Considering a VS motor? Look at the whole system to optimize performance.

setsailsoon

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Folks,

***** EDIT*****

With some great input from our experts I should state up front I've greatly over-simplified this in my initial post by omitting the rest of the system behavior. If you're interested in how this affects pressure and flow through your system read on for some excellent information provided by TFP experts. If like most, you really don't care about this you can just follow @JamesW simplified advice and just put the largest impeller in your pump that the motor can power. But if you care at all you should read all their posts. They're a fantastic explanation with some great insight into your pool's hydraulic behavior.

*****EDIT*****

Since changing to a VS motor I noticed my pool was getting a little dirtier on the bottom than it used to be. I use a suction cleaner and it was now running way too slow unless I speed up to get the wheel speed to specification. I initially thought this would be an easy fix by setting an additional cycle at higher speed but I also remembered @JamesW had indicated I might be able to go up a size on my impeller size. My pump is a Jandy FHPM-1.0 and the next size up is a FHPM 1.5. I looked into this a little further and found next size up is only slightly bigger but would significantly improve flow while staying below the 1.65 HP rating of my new V-Green motor. Here's the pump curve:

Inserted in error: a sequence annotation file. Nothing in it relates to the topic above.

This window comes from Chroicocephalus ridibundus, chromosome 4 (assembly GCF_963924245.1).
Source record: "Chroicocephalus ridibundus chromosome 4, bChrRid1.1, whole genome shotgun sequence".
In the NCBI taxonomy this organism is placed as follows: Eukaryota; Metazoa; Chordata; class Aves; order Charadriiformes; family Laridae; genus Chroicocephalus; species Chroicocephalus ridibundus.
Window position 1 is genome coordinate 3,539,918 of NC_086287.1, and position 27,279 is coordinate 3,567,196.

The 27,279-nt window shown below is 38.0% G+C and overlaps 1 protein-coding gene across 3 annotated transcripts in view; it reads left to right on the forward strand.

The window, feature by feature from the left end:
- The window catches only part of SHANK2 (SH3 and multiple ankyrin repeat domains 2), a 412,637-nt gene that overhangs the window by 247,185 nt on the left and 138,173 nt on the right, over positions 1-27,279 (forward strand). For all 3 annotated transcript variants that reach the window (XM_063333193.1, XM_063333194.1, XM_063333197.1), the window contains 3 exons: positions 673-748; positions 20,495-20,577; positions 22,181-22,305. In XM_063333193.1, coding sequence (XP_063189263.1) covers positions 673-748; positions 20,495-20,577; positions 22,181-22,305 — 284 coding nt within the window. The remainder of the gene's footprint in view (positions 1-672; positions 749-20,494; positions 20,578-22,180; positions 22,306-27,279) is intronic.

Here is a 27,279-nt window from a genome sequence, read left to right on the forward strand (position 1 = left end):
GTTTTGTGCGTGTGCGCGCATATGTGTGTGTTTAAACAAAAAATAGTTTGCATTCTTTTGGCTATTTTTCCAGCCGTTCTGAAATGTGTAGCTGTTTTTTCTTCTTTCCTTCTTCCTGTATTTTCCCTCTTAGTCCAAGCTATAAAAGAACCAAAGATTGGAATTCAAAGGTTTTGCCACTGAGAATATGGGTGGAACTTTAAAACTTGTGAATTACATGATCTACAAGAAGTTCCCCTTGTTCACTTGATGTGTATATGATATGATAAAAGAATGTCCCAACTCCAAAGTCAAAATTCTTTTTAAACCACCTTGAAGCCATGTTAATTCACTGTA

1579784222321.png
Looks like I could get surprisingly better flow from this small change in impeller size (20 gpm to 35 gpm). Looking at the pump body and parts diagrams I figured out there is a wide range of impellers that will fit and there are two different diffuser sizes. My impeller was the largest size for the diffuser so I had to go up on that as well. Another huge advantage is at the high speed. Look at what happens at 3450 rpm curve:

1579785056732.png

I go from just under 50 gpm to just under 80 gpm. Of course this isn't exactly right since the increased flow will increase pressure drop in the filter and actually result in a slightly higher pressure. But this is one of the nice things about having a filter that is over-sized. The pressure doesn't really go up much:

1579785892044.png

As you can see my filter is sized such that I'm on the very bottom of the pressure drop curve so going up to about 80 gpm only increases my drop by about 1.5 psi.